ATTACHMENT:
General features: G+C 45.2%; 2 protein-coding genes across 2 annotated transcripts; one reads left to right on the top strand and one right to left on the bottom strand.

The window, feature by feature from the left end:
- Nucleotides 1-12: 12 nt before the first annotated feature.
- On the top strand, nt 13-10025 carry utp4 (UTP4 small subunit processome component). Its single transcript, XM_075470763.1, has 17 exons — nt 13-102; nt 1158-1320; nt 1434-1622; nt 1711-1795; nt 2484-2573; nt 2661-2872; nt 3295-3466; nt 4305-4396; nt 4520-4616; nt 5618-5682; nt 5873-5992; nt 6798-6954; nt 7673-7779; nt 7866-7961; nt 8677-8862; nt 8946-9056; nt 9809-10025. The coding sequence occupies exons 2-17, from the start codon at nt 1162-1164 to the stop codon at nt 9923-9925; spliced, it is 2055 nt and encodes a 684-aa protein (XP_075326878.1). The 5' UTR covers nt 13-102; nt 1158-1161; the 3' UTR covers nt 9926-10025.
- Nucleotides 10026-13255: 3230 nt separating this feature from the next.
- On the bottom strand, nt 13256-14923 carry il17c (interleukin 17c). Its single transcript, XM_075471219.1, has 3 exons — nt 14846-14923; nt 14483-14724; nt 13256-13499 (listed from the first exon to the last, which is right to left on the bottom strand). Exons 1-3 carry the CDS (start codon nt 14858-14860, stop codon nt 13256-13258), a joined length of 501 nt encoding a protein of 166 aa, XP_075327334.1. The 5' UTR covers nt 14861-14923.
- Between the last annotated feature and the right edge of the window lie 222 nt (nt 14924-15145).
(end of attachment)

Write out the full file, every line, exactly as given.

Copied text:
General features: G+C 45.2%; 2 protein-coding genes across 2 annotated transcripts; one reads left to right on the top strand and one right to left on the bottom strand.

The window, feature by feature from the left end:
- Nucleotides 1-12: 12 nt before the first annotated feature.
- On the top strand, nt 13-10025 carry utp4 (UTP4 small subunit processome component). Its single transcript, XM_075470763.1, has 17 exons — nt 13-102; nt 1158-1320; nt 1434-1622; nt 1711-1795; nt 2484-2573; nt 2661-2872; nt 3295-3466; nt 4305-4396; nt 4520-4616; nt 5618-5682; nt 5873-5992; nt 6798-6954; nt 7673-7779; nt 7866-7961; nt 8677-8862; nt 8946-9056; nt 9809-10025. The coding sequence occupies exons 2-17, from the start codon at nt 1162-1164 to the stop codon at nt 9923-9925; spliced, it is 2055 nt and encodes a 684-aa protein (XP_075326878.1). The 5' UTR covers nt 13-102; nt 1158-1161; the 3' UTR covers nt 9926-10025.
- Nucleotides 10026-13255: 3230 nt separating this feature from the next.
- On the bottom strand, nt 13256-14923 carry il17c (interleukin 17c). Its single transcript, XM_075471219.1, has 3 exons — nt 14846-14923; nt 14483-14724; nt 13256-13499 (listed from the first exon to the last, which is right to left on the bottom strand). Exons 1-3 carry the CDS (start codon nt 14858-14860, stop codon nt 13256-13258), a joined length of 501 nt encoding a protein of 166 aa, XP_075327334.1. The 5' UTR covers nt 14861-14923.
- Between the last annotated feature and the right edge of the window lie 222 nt (nt 14924-15145).